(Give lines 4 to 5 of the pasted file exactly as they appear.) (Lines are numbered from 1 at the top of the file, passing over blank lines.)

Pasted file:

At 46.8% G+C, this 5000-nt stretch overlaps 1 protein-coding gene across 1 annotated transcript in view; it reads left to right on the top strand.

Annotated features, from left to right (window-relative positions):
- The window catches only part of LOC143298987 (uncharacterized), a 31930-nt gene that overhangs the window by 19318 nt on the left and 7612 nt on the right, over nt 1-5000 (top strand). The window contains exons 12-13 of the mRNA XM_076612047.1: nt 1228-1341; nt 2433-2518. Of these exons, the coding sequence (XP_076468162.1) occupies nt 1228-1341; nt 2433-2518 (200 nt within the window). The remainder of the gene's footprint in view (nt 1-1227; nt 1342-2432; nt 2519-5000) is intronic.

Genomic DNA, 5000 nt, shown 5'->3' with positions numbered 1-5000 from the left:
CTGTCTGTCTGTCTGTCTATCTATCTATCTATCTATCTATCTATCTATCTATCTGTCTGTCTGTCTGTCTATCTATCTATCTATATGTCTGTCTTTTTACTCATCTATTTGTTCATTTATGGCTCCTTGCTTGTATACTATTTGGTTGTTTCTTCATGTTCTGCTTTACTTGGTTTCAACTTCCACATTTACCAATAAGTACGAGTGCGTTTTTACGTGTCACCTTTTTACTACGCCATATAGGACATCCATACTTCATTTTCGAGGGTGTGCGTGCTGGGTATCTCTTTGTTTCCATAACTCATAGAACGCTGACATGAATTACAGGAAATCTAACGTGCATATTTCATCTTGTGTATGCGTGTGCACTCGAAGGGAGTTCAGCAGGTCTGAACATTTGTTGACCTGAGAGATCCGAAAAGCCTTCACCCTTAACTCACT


Genomic DNA, 5000 nt, shown 5'->3' with positions numbered 1-5000 from the left:
CTGTCTGTCTGTCTGTCTATCTATCTATCTATCTATCTATCTATCTATCTATCTGTCTGTCTGTCTGTCTATCTATCTATCTATATGTCTGTCTTTTTACTCATCTATTTGTTCATTTATGGCTCCTTGCTTGTATACTATTTGGTTGTTTCTTCATGTTCTGCTTTACTTGGTTTCAACTTCCACATTTACCAATAAGTACGAGTGCGTTTTTACGTGTCACCTTTTTACTACGCCATATAGGACATCCATACTTCATTTTCGAGGGTGTGCGTGCTGGGTATCTCTTTGTTTCCATAACTCATAGAACGCTGACATGAATTACAGGAAATCTAACGTGCATATTTCATCTTGTGTATGCGTGTGCACTCGAAGGGAGTTCAGCAGGTCTGAACATTTGTTGACCTGAGAGATCCGAAAAGCCTTCACCCTTAACTCACT